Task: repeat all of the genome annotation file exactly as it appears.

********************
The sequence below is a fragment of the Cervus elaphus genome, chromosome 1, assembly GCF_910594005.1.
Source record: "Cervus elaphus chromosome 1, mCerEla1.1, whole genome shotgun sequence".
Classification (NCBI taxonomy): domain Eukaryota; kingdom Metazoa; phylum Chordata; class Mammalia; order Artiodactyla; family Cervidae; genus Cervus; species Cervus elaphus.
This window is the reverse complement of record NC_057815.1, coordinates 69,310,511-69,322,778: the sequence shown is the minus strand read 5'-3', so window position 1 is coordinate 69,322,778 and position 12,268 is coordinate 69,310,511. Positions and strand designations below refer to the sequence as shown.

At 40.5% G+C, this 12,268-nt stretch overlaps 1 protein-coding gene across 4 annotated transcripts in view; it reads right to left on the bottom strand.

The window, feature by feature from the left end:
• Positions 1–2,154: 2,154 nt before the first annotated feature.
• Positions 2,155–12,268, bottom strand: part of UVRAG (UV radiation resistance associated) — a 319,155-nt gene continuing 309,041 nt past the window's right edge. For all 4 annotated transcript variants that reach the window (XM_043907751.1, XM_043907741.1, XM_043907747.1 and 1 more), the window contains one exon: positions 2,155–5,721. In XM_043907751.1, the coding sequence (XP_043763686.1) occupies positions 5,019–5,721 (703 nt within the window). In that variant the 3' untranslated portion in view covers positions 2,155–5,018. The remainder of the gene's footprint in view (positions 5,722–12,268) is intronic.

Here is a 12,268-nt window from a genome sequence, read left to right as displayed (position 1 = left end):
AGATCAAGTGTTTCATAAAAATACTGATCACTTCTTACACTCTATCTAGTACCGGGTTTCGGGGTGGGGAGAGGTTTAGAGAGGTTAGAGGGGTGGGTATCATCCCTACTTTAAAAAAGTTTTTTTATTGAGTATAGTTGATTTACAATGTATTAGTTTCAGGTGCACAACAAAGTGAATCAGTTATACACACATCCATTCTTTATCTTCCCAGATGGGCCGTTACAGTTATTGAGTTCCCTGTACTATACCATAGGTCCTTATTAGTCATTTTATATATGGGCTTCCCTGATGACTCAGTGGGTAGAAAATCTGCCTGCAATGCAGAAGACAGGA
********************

The sequence below is a fragment of the Cervus elaphus genome, chromosome 1, assembly GCF_910594005.1.
Source record: "Cervus elaphus chromosome 1, mCerEla1.1, whole genome shotgun sequence".
Classification (NCBI taxonomy): domain Eukaryota; kingdom Metazoa; phylum Chordata; class Mammalia; order Artiodactyla; family Cervidae; genus Cervus; species Cervus elaphus.
This window is the reverse complement of record NC_057815.1, coordinates 69,310,511-69,322,778: the sequence shown is the minus strand read 5'-3', so window position 1 is coordinate 69,322,778 and position 12,268 is coordinate 69,310,511. Positions and strand designations below refer to the sequence as shown.

At 40.5% G+C, this 12,268-nt stretch overlaps 1 protein-coding gene across 4 annotated transcripts in view; it reads right to left on the bottom strand.

The window, feature by feature from the left end:
• Positions 1–2,154: 2,154 nt before the first annotated feature.
• Positions 2,155–12,268, bottom strand: part of UVRAG (UV radiation resistance associated) — a 319,155-nt gene continuing 309,041 nt past the window's right edge. For all 4 annotated transcript variants that reach the window (XM_043907751.1, XM_043907741.1, XM_043907747.1 and 1 more), the window contains one exon: positions 2,155–5,721. In XM_043907751.1, the coding sequence (XP_043763686.1) occupies positions 5,019–5,721 (703 nt within the window). In that variant the 3' untranslated portion in view covers positions 2,155–5,018. The remainder of the gene's footprint in view (positions 5,722–12,268) is intronic.

Here is a 12,268-nt window from a genome sequence, read left to right as displayed (position 1 = left end):
AGATCAAGTGTTTCATAAAAATACTGATCACTTCTTACACTCTATCTAGTACCGGGTTTCGGGGTGGGGAGAGGTTTAGAGAGGTTAGAGGGGTGGGTATCATCCCTACTTTAAAAAAGTTTTTTTATTGAGTATAGTTGATTTACAATGTATTAGTTTCAGGTGCACAACAAAGTGAATCAGTTATACACACATCCATTCTTTATCTTCCCAGATGGGCCGTTACAGTTATTGAGTTCCCTGTACTATACCATAGGTCCTTATTAGTCATTTTATATATGGGCTTCCCTGATGACTCAGTGGGTAGAAAATCTGCCTGCAATGCAGAAGACAGGA